Sabbatical 2017

Sabbatical 2017
Arc de Triumph

Wednesday, November 12, 2008

More Insight On "The Shack"

The debate on "The Shack" continues. I've been pretty clear on where I stand on the book and its' lack of sound theological foundation. I ran across as excellent review today that explains things concisely. The review is fairly long but well worth a close look, particularly if you have read the book and been impacted by it.

Here's an excerpt:

The failure of the church is woven into the fabric of the story. After taking a walk across the lake together, Jesus tells Mack that he isn't a Christian and doesn't want to make people into Christians; he just wants a relationship with people. It is a sentiment that harmonizes beautifully with one of the anthems of modern culture: institutions and labels are impersonal and inauthentic. Thus, Jesus isn't saying anything that we don't already know when he describes religion, politics and economics as the unholy human trinity that ravages the earth.

Mack himself becomes an example of institutional failure when he candidly admits that his years in seminary taught him stuff that didn't result in a real relationship with God. Jesus highlights this clash between stale, unreal doctrines and living personal relationships by insisting that Mack's experiences of hymns and sermons are not the church he came to build. It is a heady and compelling mix of ideas with only one possible conclusion: the church is to blame; God really is a nice guy after all.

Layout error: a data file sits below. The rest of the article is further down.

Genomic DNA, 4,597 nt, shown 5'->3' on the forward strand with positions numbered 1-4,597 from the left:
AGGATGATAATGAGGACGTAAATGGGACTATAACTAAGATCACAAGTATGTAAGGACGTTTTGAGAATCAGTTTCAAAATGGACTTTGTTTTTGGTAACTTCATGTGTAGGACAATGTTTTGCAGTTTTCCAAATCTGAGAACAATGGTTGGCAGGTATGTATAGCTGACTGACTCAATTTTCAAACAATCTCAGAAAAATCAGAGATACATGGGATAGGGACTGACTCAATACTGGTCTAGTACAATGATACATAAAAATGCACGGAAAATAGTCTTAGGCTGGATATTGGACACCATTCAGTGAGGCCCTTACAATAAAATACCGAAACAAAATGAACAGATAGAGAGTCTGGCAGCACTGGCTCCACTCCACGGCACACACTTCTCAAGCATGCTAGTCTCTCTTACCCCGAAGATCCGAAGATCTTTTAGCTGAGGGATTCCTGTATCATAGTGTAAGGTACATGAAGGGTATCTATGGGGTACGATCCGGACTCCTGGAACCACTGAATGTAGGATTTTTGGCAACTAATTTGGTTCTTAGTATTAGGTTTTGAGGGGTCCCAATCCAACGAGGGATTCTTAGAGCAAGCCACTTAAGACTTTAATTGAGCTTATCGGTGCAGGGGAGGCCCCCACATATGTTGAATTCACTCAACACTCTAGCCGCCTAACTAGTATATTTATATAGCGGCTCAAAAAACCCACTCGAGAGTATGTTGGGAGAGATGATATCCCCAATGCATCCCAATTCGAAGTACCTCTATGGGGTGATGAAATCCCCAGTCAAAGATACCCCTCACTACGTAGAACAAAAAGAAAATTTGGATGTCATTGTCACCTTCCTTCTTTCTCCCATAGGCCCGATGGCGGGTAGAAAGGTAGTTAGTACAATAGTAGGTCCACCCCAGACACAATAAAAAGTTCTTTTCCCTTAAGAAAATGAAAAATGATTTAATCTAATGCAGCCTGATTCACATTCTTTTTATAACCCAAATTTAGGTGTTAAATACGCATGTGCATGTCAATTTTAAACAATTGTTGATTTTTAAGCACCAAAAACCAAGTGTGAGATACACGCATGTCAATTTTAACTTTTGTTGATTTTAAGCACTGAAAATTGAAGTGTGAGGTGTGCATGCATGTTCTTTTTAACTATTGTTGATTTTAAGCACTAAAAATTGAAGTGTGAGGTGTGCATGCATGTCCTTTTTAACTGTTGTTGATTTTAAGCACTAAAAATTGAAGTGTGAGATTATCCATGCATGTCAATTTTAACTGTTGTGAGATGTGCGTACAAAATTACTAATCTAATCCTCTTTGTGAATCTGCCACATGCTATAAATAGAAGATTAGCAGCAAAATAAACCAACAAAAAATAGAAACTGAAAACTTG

It is hard to convey how deeply satisfying it is to hear God saying things that you wish were true. By speaking so clearly to the prejudices of western individualism, while distancing himself so elegantly from the problem of pain, the God of The Shack becomes someone almost anyone can believe in—that is, anyone who doesn't want to think too deeply about the problem. I never quite got why it was that a God who was determined never to make anyone do anything was so sure that everything would turn out all right in the end. But this, of course, explains the popular appeal of The Shack. It's good to know that someone as big as God has got the situation generally under control, that he believes in humanity, and that he doesn't really demand all that much after all.

But I guess this is also where the mystery deepens for me. I can understand the book's place on The New York Times bestseller list; what I find a little more difficult to fathom is why so many professing Christians find the book so helpful.

You can read the rest of the review here. This is the web site for Mathias Media, a well respected publisher of Pastoral resources.

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